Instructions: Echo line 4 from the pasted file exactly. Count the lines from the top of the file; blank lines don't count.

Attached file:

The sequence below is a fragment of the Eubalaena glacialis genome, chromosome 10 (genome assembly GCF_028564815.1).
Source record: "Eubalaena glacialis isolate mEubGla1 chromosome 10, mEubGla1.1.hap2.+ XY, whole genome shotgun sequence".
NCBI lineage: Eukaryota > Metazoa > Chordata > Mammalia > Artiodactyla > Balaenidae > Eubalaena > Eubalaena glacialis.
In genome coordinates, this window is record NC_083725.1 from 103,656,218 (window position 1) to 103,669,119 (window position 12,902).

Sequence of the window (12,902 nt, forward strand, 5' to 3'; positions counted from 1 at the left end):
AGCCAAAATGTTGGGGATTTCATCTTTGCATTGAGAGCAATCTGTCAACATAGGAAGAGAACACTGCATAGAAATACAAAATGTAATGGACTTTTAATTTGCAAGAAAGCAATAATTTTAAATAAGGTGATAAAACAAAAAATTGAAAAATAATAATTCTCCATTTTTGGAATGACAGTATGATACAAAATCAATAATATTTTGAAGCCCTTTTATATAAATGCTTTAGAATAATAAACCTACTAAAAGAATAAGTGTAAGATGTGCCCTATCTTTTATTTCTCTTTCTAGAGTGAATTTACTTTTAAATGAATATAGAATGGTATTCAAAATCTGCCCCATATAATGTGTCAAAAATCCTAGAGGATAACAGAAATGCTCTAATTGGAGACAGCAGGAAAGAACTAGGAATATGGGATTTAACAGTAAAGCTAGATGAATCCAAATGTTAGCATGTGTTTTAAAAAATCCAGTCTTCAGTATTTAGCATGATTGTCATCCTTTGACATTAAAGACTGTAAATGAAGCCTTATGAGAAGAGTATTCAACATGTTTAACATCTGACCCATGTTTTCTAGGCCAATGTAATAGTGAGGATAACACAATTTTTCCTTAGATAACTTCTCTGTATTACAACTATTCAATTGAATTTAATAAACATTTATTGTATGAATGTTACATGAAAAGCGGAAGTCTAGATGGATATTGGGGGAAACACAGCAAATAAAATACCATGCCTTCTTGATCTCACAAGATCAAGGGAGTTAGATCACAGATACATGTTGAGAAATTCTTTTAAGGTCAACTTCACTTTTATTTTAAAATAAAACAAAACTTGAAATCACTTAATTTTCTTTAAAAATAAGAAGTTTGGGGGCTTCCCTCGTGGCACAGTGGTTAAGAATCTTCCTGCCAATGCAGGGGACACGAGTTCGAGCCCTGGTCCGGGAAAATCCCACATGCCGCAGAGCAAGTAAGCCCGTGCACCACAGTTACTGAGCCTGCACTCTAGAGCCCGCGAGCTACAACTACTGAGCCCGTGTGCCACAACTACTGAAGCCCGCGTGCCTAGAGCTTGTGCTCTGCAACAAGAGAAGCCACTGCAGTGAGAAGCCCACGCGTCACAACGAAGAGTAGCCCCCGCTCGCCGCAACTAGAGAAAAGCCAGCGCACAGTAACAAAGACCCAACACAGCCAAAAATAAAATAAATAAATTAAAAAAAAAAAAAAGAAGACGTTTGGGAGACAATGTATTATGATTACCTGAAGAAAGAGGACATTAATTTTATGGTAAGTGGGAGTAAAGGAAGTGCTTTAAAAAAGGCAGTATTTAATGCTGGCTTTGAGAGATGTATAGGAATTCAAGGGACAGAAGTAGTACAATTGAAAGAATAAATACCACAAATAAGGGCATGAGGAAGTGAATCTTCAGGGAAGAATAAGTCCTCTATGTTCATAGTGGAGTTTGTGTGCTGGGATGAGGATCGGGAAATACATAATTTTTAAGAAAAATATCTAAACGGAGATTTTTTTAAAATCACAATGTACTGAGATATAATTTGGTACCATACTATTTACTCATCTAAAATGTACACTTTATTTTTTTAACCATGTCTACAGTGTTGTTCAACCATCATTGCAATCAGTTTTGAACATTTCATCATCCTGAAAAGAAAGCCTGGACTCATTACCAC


In genome coordinates, this window is record NC_083725.1 from 103,656,218 (window position 1) to 103,669,119 (window position 12,902).